If it had been profitable to send a larger amount of coal outside the region after the drop in tariffs, the reduction in transport would not have been prevented by the monopolistic control of the means of transport. This control would only have determined the appropriation of the profits by the owners of the transport and not by those of the mines but without affecting the volume carried. In addition, in this case, it must be remembered that the monopoly is bilateral. The constant political fight over prices between the railway and its customers seems to reflect a fight for the distribution of the monopolistic benefits enjoyed by the producers of Spanish coal and by those who added value to it including, obviously, the means of transporting it. If this hypothesis is valid, the conflict between the two parties would have intensified with greater protection of Spanish coal and the amounts carried would have varied more with the degree of protection of coal—in general, with demand and therefore with the value of coal—than with transport prices. Ojeda gives an indication that the reduction in the transport price in 1856 only redistributed the surplus between the miners and the railway without promoting an increase in traffic (1981, p. 220). Before supporting this argument with the empirical indications of the case, two possible objections should be refuted. The first refers to the difficulties of negotiating a satisfactory solution. In this case, the transaction costs do not seem to have been large. And when the railway line was completed, the situation was practically one of bilateral monopoly as a single company extracted three quarters of the coal from the mine served by the railway. It was reasonable for it to receive an immediate, substantial price reduction (Ojeda, 1985, p. 73). Nor are the conclusions of the analysis affected by the fact that the construction of the railway line received public funding. The optimum price has nothing to do with the source of the finance for the project. In addition, empirical evidence supports the argument:

(1) coal prices at pit head varied when the transport price changed;

(2) there were attempts at vertical integration; and

(3) the railway caused price discrimination:

(1) The first are the trends in coal prices at the pit head and in Gijón harbor which confirms the theory that variations in the price of transport only distributed the total profit between the railway and the mining companies. Between 1842 and 1856, transport costs dropped noticeably, pushing up the price of coal at the pit head even though it had dropped at Gijón harbor. This rise in the price of coal at the pit head was unlikely to be caused exogenously as this would also have risen the price of coal at the port..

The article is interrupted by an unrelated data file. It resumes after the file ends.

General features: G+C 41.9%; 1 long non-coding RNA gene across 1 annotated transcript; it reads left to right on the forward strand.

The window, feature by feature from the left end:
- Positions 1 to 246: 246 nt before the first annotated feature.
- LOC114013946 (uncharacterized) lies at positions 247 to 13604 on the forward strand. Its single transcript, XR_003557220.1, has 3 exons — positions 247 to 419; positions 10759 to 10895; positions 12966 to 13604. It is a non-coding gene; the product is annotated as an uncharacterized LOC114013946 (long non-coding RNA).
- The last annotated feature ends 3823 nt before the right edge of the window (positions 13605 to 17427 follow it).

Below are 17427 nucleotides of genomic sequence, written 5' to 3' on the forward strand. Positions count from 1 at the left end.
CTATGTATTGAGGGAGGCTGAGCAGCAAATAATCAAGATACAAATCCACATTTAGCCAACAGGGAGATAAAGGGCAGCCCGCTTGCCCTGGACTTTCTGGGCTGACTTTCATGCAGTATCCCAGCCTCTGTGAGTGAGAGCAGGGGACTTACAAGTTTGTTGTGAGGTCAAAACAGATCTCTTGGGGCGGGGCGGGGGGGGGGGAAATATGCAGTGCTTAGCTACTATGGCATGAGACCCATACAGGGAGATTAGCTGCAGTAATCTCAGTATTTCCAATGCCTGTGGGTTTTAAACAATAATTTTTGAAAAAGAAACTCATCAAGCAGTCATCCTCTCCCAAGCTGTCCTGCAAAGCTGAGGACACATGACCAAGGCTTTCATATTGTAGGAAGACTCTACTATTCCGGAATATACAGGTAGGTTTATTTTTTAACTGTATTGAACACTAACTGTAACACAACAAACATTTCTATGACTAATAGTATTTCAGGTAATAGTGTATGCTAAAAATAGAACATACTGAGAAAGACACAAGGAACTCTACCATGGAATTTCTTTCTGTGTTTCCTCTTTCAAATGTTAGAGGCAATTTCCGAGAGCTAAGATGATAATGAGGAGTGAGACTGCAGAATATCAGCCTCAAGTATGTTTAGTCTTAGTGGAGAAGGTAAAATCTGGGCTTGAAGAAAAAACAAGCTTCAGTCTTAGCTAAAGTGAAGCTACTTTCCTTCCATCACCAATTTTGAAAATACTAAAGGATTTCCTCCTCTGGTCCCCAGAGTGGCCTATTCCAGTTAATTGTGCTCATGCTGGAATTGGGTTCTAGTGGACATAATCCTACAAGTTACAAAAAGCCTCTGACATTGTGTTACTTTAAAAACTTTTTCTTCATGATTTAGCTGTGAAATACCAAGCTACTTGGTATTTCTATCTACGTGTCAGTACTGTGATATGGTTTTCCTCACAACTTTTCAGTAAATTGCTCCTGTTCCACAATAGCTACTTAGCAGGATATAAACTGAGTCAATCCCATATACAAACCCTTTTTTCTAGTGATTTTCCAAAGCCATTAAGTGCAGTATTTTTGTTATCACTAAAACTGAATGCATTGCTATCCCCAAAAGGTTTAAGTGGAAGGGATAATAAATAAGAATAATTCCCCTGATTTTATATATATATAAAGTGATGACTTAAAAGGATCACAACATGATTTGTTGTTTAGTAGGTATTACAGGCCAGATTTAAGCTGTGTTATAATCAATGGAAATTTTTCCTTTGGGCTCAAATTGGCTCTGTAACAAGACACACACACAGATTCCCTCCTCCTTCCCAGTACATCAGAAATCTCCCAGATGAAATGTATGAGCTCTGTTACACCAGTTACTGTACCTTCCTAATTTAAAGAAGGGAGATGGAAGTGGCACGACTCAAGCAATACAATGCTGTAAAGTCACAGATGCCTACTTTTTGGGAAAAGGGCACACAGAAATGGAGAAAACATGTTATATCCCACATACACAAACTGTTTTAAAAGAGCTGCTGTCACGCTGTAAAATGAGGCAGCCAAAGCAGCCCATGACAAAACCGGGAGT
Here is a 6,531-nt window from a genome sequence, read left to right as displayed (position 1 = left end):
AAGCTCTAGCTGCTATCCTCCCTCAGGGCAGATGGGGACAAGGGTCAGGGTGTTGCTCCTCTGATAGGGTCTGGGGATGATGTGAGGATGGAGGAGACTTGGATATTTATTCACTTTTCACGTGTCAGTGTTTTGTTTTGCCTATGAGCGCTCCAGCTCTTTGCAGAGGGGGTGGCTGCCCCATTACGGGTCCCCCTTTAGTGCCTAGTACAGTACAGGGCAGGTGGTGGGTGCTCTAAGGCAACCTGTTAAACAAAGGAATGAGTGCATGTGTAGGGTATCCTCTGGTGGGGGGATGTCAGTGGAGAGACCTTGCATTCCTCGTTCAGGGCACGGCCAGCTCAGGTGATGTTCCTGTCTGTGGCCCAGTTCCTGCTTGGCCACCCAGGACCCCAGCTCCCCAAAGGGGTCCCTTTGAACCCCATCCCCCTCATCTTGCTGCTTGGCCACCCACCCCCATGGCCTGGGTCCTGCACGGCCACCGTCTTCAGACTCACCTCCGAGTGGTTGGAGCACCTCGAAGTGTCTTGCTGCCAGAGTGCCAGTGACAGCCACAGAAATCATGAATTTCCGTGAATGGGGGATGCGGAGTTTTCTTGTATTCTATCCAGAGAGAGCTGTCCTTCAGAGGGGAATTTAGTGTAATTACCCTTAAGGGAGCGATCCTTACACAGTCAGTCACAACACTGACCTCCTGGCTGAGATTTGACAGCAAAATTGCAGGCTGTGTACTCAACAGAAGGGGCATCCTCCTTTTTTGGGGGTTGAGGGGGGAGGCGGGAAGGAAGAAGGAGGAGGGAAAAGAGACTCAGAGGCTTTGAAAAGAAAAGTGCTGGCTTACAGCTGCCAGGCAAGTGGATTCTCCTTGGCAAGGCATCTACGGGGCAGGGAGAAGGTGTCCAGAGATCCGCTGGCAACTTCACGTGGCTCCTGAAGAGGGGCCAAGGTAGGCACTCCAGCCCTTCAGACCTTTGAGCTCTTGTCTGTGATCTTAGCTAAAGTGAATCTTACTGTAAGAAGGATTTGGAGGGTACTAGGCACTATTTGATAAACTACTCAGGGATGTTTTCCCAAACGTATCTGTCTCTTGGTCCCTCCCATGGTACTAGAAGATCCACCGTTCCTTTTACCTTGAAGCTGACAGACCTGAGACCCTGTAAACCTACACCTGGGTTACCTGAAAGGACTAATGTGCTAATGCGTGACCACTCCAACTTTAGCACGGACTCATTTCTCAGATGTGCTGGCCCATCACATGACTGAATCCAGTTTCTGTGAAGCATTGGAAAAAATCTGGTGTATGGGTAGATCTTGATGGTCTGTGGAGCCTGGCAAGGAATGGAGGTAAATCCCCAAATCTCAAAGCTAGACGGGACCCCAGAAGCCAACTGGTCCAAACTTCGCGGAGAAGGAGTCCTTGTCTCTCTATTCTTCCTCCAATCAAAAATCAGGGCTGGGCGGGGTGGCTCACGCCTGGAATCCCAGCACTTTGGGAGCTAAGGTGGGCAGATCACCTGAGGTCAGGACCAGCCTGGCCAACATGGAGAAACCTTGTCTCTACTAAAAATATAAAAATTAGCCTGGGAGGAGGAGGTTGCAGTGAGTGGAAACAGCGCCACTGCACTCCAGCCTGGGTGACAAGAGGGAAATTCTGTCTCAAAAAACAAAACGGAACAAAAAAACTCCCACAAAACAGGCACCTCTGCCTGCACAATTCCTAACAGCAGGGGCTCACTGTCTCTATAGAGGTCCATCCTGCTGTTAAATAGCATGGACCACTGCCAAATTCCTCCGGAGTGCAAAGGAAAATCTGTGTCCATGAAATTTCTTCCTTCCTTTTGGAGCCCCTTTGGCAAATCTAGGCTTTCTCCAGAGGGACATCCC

(2) There are three indications of vertical integration, at least with respect to the shareholders of the companies. Firstly, the promoter of the railway owned mines in the area so many of the problems arising later between the miners and the railway might have been because he was losing control of the railway. Secondly, “Houillère et Métallurgique des Asturies” had the necessary funds and, thirdly, mining companies participated in the extension to Laviana.

(3) Finally, another solution to the problem caused by the monopolistic situation of the railway was to use a variable rate that would discriminate prices. By charging higher prices for the most valuable loads and offering discounts for the least valuable, the use of the railway line was raised. This solution was adopted promptly, as stated in the text. The possible differences in the differential cost of transporting the various goods seem to have been insufficient, especially in the case of the different types of coal, to justify the difference in the prices. These can be explained in the wish of the railway to maximize its use by price discrimination. The same can be said and with greater justification of the discounts for volume and destination. For the premium on the transport of coal to foreign countries, there is no difference whatsoever in the cost of transport since it is the same good and the only difference is in the final destination. It therefore seems that this is the typical conduct of a monopolist who, by price discrimination, manages to maximize his profits while eliminating much of the inefficiency which, in the absence of discrimination, would by caused by the monopoly, such as a poor level of production or in this case of transport. If, under such conditions, the amounts extracted were below the optimum level, this would have been due more to limitations on extraction or on loading than to the conduct of the railway. The railway was anyway aware that its profitability was linked to the survival of the mining and iron companies, as shown in the fact that it adapted its prices to the industrial situation and to the tariff reduction of 1869.